Pub Date: March 21, 2023
Page Count: 288
Review Posted Online: Nov. 30, 2022
Kirkus Reviews Issue: Jan. 1, 2023
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by Ta-Nehisi Coates ‧ RELEASE DATE: July 8, 2015
This moving, potent testament might have been titled “Black Lives Matter.” Or: “An American Tragedy.”
Awards & Accolades
Best Books Of 2015
New York Times Bestseller
National Book Award Winner
Pulitzer Prize Finalist
The powerful story of a father’s past and a son’s future.
Atlantic senior writer Coates (The Beautiful Struggle: A Father, Two Sons, and an Unlikely Road to Manhood, 2008) offers this eloquent memoir as a letter to his teenage son, bearing witness to his own experiences and conveying passionate hopes for his son’s life. “I am wounded,” he writes. “I am marked by old codes, which shielded me in one world and then chained me in the next.” Coates grew up in the tough neighborhood of West Baltimore, beaten into obedience by his father. “I was a capable boy, intelligent and well-liked,” he remembers, “but powerfully afraid.” His life changed dramatically at Howard University, where his father taught and from which several siblings graduated. Howard, he writes, “had always been one of the most critical gathering posts for black people.” He calls it The Mecca, and its faculty and his fellow students expanded his horizons, helping him to understand “that the black world was its own thing, more than a photo-negative of the people who believe they are white.” Coates refers repeatedly to whites’ insistence on their exclusive racial identity; he realizes now “that nothing so essentialist as race” divides people, but rather “the actual injury done by people intent on naming us, intent on believing that what they have named matters more than anything we could ever actually do.” After he married, the author’s world widened again in New York, and later in Paris, where he finally felt extricated from white America’s exploitative, consumerist dreams. He came to understand that “race” does not fully explain “the breach between the world and me,” yet race exerts a crucial force, and young blacks like his son are vulnerable and endangered by “majoritarian bandits.” Coates desperately wants his son to be able to live “apart from fear—even apart from me.”This moving, potent testament might have been titled “Black Lives Matter.” Or: “An American Tragedy.”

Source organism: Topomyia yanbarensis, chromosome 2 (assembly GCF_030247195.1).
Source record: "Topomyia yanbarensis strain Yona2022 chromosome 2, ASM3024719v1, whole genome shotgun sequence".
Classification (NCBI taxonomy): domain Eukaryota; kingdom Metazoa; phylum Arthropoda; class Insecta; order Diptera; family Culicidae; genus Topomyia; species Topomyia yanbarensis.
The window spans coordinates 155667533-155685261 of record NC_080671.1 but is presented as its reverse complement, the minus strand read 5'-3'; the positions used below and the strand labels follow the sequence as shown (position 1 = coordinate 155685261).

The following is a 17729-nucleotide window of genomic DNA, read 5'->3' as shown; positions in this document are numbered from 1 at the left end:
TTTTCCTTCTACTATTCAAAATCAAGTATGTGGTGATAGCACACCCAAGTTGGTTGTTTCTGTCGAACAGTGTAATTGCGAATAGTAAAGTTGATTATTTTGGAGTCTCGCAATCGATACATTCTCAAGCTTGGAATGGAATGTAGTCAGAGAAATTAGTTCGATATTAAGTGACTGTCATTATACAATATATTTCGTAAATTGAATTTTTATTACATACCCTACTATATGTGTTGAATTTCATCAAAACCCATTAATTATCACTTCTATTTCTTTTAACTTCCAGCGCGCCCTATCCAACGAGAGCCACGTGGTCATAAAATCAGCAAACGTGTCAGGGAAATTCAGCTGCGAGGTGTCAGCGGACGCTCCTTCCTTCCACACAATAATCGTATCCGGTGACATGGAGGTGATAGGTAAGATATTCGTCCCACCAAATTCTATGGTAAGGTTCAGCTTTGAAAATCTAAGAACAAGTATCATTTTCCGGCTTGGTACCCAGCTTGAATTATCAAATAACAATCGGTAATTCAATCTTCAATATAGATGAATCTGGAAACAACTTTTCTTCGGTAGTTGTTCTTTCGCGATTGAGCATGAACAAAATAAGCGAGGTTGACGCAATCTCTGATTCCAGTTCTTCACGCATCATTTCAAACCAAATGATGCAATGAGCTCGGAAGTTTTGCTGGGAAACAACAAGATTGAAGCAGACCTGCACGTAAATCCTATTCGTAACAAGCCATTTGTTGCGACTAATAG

Pub Date: July 8, 2015
Page Count: 176
Publisher: Spiegel & Grau
Review Posted Online: May 5, 2015
Kirkus Reviews Issue: July 1, 2015